The neocon survival and rejuvenation is particularly astonishing in that they have been wrong about virtually everything, most notably the catastrophic Iraq War. They have never been held accountable for anything, though one should note that accountability is not a prominent American trait, at least since Vietnam. What is important is that neocon views have been perceived by the media and punditry as being part of the Establishment consensus, which provides them with access to programming all across the political spectrum. That is why neocon standard-bearers like Bill Kristol and Max Boot have been able to move effortlessly from Fox News to MSNBC where they are fêted by the likes of Rachel Maddow. They applauded the Iraq War when the Establishment was firmly behind it and are now trying to destroy Donald Trump’s presidency because America’s elite is behind that effort.

Indeed, the largely successful swing by the neocons from right to left has in some ways become more surreal, as an increasing number of progressive spokesmen and institutions have lined up behind their perpetual warfare banner. The ease with which the transformation took place reveals, interestingly, that the neocons have no real political constituency apart from voters who feel threatened and respond by supporting perpetual war, but they do share many common interests with the so-called liberal interventionists. Neocons see a global crisis for the United States defined in terms of power while the liberals see the struggle as a moral imperative, but the end result is the same: intervention by the United States. This fusion is clearly visible in Washington, where the Clintons’ Center for American Progress (CAP) is now working on position papers with the neoconservative American Enterprise Institute (AEI).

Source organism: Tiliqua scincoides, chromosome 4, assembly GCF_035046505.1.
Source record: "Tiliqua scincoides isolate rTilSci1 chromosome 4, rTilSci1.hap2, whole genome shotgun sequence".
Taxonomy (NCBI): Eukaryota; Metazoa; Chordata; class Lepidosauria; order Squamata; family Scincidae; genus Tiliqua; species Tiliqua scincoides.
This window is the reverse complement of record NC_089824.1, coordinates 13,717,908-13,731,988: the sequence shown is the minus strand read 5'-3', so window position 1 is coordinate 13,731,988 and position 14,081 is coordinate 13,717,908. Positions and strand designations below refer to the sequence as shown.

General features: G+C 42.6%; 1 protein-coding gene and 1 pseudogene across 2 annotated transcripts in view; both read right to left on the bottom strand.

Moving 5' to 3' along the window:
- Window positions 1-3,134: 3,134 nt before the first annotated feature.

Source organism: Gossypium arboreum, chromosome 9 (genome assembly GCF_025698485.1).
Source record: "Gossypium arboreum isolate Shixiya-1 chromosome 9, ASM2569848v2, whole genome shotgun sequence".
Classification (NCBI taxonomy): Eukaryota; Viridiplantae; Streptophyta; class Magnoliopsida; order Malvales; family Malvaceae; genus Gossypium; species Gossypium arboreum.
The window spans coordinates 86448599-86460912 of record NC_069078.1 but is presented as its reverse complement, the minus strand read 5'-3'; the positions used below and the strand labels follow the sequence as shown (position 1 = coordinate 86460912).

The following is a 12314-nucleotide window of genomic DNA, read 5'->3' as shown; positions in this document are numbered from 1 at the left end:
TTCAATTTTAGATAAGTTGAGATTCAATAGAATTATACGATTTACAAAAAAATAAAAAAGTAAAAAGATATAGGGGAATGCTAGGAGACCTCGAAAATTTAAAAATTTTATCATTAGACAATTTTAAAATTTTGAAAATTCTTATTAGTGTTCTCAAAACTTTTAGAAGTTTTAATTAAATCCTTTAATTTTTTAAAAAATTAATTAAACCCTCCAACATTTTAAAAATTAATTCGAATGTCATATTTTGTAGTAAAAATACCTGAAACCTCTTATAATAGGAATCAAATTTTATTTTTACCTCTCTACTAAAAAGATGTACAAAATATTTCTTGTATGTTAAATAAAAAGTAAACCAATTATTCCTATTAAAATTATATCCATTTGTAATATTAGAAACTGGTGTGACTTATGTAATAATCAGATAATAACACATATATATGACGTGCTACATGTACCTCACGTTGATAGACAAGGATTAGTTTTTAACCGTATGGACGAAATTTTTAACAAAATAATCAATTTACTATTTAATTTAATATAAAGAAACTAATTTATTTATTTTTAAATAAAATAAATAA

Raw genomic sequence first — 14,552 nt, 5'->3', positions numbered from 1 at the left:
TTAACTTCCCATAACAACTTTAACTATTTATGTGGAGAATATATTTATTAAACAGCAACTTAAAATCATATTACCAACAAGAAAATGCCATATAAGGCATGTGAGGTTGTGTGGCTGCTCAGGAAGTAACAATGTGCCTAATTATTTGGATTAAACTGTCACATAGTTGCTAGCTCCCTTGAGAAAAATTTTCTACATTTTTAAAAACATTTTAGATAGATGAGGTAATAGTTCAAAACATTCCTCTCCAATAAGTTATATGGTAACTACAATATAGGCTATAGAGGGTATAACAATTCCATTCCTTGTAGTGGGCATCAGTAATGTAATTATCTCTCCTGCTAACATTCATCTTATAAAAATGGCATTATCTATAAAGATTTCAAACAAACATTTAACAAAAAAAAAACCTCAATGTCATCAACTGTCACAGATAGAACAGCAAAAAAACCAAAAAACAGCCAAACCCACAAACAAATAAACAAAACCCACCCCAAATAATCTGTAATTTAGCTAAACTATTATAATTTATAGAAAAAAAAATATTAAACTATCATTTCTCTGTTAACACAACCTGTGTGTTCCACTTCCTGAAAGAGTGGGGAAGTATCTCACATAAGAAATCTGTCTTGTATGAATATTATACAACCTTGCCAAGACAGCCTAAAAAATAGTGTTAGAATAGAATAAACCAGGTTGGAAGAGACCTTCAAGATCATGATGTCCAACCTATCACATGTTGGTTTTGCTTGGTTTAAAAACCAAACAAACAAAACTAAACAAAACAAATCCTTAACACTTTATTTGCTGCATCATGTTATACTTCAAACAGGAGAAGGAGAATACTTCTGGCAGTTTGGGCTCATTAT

One of the most active groups attacking President Trump is “Republicans for the Rule of Law,” founded by Bill Kristol in January 2018, as a component of Defending Democracy Together(DDT), a 501(c)4 lobbying group that also incorporates projects called The Russia Tweets and Republicans Against Putin. Republicans Against Putin promotes the view that President Trump is not “stand[ing] up to [Vladimir] Putin” and calls for more aggressive investigation of the Russian role in the 2016 election.